Theodore Roosevelt > Through the Brazilian Wilderness > Page 57
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Theodore Roosevelt (1858–1919).  Through the Brazilian Wilderness.  1914.

Page 57
 
the Brazilian, now on the western, the Paraguayan, bank. The Paraguay was known to men of European birth, bore soldiers and priests and merchants as they sailed and rowed up and down the current of its stream, and beheld little towns and forts rise on its banks, long before the Mississippi had become the white man’s highway. Now, along its upper course, the settlements are much like those on the Mississippi at the end of the first quarter of the last century; and in the not distant future it will witness a burst of growth and prosperity much like that which the Mississippi saw when the old men of today were very young.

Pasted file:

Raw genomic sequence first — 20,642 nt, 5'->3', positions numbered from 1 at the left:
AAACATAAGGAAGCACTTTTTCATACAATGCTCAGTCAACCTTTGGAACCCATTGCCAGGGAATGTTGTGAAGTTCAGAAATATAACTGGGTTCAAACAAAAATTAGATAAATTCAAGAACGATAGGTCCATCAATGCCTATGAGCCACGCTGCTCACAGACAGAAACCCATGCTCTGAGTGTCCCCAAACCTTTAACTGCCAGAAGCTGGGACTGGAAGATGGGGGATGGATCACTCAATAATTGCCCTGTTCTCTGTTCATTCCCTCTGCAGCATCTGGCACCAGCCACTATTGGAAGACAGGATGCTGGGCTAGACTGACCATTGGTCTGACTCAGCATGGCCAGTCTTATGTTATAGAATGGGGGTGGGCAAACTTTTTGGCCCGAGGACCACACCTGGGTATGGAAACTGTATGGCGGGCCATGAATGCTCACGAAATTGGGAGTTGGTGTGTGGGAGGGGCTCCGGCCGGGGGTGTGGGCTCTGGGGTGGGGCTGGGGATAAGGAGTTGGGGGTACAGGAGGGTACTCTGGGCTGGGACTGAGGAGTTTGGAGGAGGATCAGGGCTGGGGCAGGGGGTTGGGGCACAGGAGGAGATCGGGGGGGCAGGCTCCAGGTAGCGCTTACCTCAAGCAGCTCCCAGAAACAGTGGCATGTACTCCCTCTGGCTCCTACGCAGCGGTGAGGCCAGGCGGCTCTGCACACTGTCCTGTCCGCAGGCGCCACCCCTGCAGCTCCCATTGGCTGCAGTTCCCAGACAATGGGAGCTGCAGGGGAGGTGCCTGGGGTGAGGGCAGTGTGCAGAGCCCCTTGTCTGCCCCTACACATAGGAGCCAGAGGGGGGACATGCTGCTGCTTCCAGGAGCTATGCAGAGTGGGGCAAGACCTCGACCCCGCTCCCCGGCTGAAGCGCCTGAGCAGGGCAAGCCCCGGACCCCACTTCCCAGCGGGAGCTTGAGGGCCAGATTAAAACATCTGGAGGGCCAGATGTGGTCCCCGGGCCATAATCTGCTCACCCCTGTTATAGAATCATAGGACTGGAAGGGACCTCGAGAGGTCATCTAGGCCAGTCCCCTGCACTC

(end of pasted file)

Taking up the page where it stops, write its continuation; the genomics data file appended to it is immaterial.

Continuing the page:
In the early forenoon we stopped at a little Paraguayan hamlet, nestling in the green growth under a group of low hills by the river-brink. On one of these hills stood a picturesque old stone fort, known as Fort Bourbon in the Spanish, the colonial, days. Now the Paraguayan flag floats over it, and it is garrisoned by a handful of Paraguayan soldiers. Here Father Zahm baptized two children, the youngest of a large family of fair-skinned, light-haired small people, whose father was a Paraguayan and the mother an “Orient&ál,” or Uruguayan. No priest had visited the village for three years, and the children were respectively one and two years of age. The sponsors included the local commandante and a married couple from Austria. In answer to what was supposed to be the perfunctory question whether they were Catholics, the parents returned the unexpected answer that they were not. Further questioning elicited the fact that the father called himself a “free-thinking Catholic,” and the mother said she was

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